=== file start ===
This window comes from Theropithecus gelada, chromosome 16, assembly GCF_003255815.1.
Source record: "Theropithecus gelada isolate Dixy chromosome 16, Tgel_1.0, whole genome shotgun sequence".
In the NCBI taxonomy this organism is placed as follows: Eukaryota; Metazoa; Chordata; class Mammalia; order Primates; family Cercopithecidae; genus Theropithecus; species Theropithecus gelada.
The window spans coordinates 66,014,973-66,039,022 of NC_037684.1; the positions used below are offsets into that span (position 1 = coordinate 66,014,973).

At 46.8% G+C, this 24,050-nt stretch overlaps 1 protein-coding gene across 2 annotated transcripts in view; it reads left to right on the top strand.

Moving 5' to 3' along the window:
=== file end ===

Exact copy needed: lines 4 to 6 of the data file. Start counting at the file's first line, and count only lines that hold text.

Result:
The window spans coordinates 66,014,973-66,039,022 of NC_037684.1; the positions used below are offsets into that span (position 1 = coordinate 66,014,973).

At 46.8% G+C, this 24,050-nt stretch overlaps 1 protein-coding gene across 2 annotated transcripts in view; it reads left to right on the top strand.

Moving 5' to 3' along the window: